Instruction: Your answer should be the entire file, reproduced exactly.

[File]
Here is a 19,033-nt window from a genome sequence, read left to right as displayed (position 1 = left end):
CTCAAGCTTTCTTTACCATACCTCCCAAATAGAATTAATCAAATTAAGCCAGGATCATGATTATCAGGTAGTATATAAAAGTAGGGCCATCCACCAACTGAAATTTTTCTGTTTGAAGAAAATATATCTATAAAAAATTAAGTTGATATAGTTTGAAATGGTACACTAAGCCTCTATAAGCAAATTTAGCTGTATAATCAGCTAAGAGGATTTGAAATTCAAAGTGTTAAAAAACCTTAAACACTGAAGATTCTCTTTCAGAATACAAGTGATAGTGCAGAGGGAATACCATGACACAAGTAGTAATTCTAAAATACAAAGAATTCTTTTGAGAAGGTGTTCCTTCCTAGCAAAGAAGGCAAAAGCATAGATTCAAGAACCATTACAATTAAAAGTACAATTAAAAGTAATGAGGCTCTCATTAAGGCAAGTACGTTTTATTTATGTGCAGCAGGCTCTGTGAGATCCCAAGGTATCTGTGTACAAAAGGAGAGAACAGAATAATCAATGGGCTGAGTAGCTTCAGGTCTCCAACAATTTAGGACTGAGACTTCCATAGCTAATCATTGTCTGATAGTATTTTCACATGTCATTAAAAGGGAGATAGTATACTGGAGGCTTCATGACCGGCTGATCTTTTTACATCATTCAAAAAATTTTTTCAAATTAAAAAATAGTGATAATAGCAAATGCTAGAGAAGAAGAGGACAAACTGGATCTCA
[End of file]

Here is a 19,033-nt window from a genome sequence, read left to right as displayed (position 1 = left end):
CTCAAGCTTTCTTTACCATACCTCCCAAATAGAATTAATCAAATTAAGCCAGGATCATGATTATCAGGTAGTATATAAAAGTAGGGCCATCCACCAACTGAAATTTTTCTGTTTGAAGAAAATATATCTATAAAAAATTAAGTTGATATAGTTTGAAATGGTACACTAAGCCTCTATAAGCAAATTTAGCTGTATAATCAGCTAAGAGGATTTGAAATTCAAAGTGTTAAAAAACCTTAAACACTGAAGATTCTCTTTCAGAATACAAGTGATAGTGCAGAGGGAATACCATGACACAAGTAGTAATTCTAAAATACAAAGAATTCTTTTGAGAAGGTGTTCCTTCCTAGCAAAGAAGGCAAAAGCATAGATTCAAGAACCATTACAATTAAAAGTACAATTAAAAGTAATGAGGCTCTCATTAAGGCAAGTACGTTTTATTTATGTGCAGCAGGCTCTGTGAGATCCCAAGGTATCTGTGTACAAAAGGAGAGAACAGAATAATCAATGGGCTGAGTAGCTTCAGGTCTCCAACAATTTAGGACTGAGACTTCCATAGCTAATCATTGTCTGATAGTATTTTCACATGTCATTAAAAGGGAGATAGTATACTGGAGGCTTCATGACCGGCTGATCTTTTTACATCATTCAAAAAATTTTTTCAAATTAAAAAATAGTGATAATAGCAAATGCTAGAGAAGAAGAGGACAAACTGGATCTCA